Kirksville apparently took the hardest hit Wednesday night. Police Detective Sgt. Ron Celian said about 30 to 40 homes were damaged, one was destroyed and an auto dealership sustained significant damage.
Lynne Sanders told the Kirksville Daily Express she took shelter in a bathtub while a tornado flipped one of her sheds, destroyed another and sucked up a barn while leaving the horses inside.
"It was just awful, simply awful," she said. "The whole house was just rocking."
Sullivan County Emergency Management director Rick Gardner said a woman was killed Wednesday night when what appeared to be a tornado struck a mobile home east of Milan in Sullivan County.
Two other people died in neighboring Adair County, said communications operator Tammy Babcock of the Missouri State Highway Patrol. She called all three deaths are tornado-related.
Missouri State Highway Patrol Sgt. Brent Bernhardt said the Adair County sheriff flew over the area to inspect the damage and said in some places the tornado was only 500 feet wide.
"It was not wide," Bernhardt said. "It would be on the ground and then come back up and be on the ground again."
|Photos: Missouri Tornadoes|
A fireman checks for occupants in what use to be a kitchen of a house that was hit by a tornado that touched down in Lakeside Estates Wednesday May 13, 2009 in Kirksville, Mo. (Photo: AP)
In Caddo County in southwest Oklahoma, a possible tornado damaged homes and businesses in Gracemont and Anadarko, authorities said.
Dozens of inmates were evacuated from the Caddo County jail because of a gas line break, said Caddo County Emergency Management Director Larry McDuffey.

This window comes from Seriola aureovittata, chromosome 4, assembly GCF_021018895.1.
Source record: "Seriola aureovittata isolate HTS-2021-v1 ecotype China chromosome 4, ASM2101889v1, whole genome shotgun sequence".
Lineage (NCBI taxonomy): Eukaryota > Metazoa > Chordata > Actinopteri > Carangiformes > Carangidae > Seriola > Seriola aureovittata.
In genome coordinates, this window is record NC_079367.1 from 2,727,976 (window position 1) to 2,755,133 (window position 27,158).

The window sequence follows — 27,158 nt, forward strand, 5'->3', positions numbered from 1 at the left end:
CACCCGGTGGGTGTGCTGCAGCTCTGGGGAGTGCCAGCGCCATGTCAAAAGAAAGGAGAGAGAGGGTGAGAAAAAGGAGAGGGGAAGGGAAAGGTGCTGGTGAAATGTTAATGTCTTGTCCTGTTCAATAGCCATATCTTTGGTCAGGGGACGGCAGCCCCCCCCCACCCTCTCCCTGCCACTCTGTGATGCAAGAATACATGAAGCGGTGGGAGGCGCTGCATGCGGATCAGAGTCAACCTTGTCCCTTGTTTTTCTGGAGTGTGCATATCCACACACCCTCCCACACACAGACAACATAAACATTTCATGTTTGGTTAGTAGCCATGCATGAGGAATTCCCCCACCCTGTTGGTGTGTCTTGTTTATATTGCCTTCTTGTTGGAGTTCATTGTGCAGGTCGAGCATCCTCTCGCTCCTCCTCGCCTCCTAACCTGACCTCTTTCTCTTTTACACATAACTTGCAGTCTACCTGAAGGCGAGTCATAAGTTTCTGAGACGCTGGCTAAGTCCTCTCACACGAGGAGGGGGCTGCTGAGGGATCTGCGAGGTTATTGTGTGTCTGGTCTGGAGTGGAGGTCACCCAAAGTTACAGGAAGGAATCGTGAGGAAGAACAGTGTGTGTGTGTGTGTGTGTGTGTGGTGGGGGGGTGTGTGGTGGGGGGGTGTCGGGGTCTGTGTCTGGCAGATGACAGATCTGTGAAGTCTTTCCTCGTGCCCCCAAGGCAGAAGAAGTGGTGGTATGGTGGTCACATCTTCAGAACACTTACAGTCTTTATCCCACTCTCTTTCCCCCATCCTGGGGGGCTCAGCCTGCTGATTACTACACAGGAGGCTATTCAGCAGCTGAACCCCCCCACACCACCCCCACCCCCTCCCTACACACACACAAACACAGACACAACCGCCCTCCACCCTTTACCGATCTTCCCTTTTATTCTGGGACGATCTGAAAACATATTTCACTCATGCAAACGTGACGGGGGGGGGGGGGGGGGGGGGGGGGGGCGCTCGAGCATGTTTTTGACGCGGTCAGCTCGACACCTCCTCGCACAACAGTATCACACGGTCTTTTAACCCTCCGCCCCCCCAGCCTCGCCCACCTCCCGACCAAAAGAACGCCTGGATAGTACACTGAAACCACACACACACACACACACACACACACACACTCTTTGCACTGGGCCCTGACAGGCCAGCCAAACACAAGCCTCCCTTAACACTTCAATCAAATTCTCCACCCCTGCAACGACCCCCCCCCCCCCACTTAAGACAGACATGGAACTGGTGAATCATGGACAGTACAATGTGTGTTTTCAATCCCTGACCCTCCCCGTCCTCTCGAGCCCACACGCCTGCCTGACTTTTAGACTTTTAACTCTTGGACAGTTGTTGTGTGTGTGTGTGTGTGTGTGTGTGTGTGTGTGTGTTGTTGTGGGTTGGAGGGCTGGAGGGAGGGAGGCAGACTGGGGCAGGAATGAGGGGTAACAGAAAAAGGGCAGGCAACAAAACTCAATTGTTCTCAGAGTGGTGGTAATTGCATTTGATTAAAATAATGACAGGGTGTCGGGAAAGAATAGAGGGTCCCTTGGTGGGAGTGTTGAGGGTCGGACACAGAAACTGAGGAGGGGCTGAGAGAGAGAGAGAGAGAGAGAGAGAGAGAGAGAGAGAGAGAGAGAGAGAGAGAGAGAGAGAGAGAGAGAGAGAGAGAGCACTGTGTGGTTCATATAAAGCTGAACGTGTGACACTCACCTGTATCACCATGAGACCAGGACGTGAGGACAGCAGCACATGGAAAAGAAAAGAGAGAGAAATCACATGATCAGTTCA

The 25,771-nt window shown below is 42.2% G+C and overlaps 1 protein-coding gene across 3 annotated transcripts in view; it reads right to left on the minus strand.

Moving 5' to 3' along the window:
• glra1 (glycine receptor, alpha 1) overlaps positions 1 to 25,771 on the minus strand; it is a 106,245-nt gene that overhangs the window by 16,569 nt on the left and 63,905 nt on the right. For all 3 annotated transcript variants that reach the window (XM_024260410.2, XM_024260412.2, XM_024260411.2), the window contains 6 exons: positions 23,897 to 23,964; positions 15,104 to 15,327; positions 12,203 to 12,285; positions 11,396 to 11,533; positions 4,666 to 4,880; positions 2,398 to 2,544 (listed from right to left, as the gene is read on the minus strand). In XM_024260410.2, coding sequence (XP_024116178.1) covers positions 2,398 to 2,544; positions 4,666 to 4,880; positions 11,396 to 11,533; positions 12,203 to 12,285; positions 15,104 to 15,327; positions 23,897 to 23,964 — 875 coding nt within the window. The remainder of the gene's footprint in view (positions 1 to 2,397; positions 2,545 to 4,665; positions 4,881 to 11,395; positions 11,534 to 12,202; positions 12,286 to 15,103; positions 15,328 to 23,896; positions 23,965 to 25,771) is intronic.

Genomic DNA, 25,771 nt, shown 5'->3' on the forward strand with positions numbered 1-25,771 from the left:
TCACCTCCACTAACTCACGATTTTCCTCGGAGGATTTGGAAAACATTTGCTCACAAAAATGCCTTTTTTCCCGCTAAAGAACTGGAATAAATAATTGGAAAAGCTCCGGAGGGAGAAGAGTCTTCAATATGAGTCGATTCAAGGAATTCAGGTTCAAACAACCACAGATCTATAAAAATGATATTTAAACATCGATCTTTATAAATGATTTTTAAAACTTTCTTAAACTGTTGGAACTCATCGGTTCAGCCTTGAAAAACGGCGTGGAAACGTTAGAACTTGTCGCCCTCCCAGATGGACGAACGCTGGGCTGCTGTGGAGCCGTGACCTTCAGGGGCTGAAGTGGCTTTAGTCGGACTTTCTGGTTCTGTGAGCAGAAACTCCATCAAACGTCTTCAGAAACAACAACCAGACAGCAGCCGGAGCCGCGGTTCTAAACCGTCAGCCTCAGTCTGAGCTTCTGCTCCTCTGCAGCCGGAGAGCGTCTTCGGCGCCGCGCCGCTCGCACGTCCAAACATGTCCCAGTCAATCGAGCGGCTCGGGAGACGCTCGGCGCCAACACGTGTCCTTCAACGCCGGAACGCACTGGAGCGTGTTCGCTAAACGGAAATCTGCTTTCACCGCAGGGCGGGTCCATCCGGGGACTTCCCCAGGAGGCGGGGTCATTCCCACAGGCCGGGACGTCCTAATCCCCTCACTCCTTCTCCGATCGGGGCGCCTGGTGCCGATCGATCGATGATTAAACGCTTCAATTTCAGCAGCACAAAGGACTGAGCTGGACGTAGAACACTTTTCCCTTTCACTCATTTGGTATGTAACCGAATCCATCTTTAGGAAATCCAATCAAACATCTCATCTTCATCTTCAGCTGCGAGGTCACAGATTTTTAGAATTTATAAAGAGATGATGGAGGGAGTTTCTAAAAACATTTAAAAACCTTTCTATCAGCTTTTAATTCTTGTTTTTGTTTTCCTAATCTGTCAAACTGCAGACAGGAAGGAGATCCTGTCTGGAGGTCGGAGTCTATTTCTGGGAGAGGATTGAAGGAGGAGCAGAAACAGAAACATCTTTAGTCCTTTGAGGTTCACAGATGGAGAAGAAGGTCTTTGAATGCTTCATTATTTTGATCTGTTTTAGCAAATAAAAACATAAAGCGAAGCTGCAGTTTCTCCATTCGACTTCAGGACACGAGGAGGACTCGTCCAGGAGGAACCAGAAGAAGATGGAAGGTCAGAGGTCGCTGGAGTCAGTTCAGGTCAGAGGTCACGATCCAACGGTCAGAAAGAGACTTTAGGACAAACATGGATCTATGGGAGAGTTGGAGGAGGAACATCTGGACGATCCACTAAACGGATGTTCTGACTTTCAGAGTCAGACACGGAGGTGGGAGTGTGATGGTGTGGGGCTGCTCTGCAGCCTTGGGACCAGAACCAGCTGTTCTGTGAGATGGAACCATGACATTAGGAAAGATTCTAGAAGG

In northeast Oklahoma, a 100 mph wind gust was recorded west of the Bartlesville airport in Washington County, authorities said. The high winds downed trees and power lines, with 8,000 power outages reported at one point.
Central Indiana saw wind gusts of up to 60 mph and street flooding was reported in Vincennes, Linton and Rockville, authorities said. Utilities reported 8,000 were without power in and around Indianapolis early Thursday.
In Illinois, a range of windy storms dumped as much as 3 inches of rain within 50 minutes. National Weather Service meteorologist Ed Shimon called the accumulation "unbelievable," comparing it to heavy rainfall in the tropics.
The storm was continuing in southern Illinois early Thursday, with lightning, heavy rain and strong wind gusts, Shimon said.
The latest storms come less than a week after another batch of severe weather, including at least a dozen confirmed tornadoes, ravaged parts of southern Missouri. Those storms killed four people and damaged or destroyed several hundred homes.